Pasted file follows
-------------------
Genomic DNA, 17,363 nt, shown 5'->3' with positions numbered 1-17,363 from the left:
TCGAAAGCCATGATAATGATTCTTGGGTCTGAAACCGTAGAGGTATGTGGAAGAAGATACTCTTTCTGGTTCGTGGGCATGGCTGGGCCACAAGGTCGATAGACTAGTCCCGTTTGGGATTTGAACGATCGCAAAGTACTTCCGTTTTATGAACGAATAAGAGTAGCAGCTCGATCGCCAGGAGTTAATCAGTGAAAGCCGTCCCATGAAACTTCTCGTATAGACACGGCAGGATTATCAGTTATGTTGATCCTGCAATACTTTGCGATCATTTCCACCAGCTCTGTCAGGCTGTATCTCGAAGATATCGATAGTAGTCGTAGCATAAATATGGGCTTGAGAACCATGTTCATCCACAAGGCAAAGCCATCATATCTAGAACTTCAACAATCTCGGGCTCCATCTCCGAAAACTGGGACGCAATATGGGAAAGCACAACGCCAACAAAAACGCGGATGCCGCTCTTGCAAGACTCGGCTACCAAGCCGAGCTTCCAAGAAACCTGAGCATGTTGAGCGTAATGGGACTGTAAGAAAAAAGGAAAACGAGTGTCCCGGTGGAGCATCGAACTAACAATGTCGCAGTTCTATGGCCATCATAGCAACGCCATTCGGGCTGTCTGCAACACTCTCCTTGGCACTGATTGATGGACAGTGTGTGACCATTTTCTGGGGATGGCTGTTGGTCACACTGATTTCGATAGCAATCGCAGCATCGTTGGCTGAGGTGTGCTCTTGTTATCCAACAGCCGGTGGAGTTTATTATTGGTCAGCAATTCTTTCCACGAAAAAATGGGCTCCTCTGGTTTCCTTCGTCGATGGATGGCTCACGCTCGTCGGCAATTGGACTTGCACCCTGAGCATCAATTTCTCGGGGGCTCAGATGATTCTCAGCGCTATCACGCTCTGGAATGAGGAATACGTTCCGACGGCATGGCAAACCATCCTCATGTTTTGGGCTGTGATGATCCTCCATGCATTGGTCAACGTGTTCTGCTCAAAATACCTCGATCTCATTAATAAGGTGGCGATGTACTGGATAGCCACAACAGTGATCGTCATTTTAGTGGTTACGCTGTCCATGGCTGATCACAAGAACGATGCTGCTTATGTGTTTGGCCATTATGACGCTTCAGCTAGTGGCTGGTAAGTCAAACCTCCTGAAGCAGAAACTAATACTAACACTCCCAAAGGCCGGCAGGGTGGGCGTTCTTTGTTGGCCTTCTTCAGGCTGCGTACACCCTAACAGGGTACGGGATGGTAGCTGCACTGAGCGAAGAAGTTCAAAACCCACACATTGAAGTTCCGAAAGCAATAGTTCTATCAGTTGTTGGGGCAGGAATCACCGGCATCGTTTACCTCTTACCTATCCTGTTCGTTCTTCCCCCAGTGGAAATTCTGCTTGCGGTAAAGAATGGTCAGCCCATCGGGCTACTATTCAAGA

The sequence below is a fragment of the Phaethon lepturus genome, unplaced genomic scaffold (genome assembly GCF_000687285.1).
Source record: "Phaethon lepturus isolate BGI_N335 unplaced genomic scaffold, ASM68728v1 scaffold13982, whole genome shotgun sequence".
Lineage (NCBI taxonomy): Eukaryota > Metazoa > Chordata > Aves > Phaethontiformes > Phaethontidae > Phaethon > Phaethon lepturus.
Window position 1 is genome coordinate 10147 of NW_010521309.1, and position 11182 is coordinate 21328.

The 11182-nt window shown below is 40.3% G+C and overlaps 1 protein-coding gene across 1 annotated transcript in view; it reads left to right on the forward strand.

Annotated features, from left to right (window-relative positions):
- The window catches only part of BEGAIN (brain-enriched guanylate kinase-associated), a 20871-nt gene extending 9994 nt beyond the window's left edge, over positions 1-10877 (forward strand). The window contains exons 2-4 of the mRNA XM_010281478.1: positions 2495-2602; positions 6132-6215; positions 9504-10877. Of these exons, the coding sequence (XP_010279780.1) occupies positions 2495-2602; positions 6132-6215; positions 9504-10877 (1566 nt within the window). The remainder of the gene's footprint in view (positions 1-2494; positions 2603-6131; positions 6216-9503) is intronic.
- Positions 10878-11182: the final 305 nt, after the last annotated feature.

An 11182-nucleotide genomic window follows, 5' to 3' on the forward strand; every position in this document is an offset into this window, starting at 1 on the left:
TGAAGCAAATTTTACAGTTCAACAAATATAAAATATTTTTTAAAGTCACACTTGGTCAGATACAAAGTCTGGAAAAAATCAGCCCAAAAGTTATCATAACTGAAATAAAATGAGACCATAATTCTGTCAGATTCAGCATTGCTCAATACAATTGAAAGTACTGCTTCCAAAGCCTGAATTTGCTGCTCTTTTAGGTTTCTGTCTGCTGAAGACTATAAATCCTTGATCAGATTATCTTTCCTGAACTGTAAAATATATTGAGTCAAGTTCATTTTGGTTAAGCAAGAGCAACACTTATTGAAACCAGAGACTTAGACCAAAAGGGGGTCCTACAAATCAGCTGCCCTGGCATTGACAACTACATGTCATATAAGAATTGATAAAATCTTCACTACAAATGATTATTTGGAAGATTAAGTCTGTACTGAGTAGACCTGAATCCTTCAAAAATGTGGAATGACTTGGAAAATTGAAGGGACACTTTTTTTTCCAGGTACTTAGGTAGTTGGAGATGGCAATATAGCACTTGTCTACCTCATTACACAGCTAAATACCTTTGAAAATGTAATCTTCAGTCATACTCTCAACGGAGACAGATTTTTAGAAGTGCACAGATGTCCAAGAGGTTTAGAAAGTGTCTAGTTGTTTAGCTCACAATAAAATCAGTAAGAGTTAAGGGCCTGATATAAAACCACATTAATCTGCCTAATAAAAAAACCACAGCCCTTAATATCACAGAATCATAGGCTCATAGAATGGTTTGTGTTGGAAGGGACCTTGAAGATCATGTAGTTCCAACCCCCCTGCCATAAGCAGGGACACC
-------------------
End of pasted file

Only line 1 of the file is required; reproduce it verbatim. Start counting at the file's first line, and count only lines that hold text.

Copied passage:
Genomic DNA, 17,363 nt, shown 5'->3' with positions numbered 1-17,363 from the left: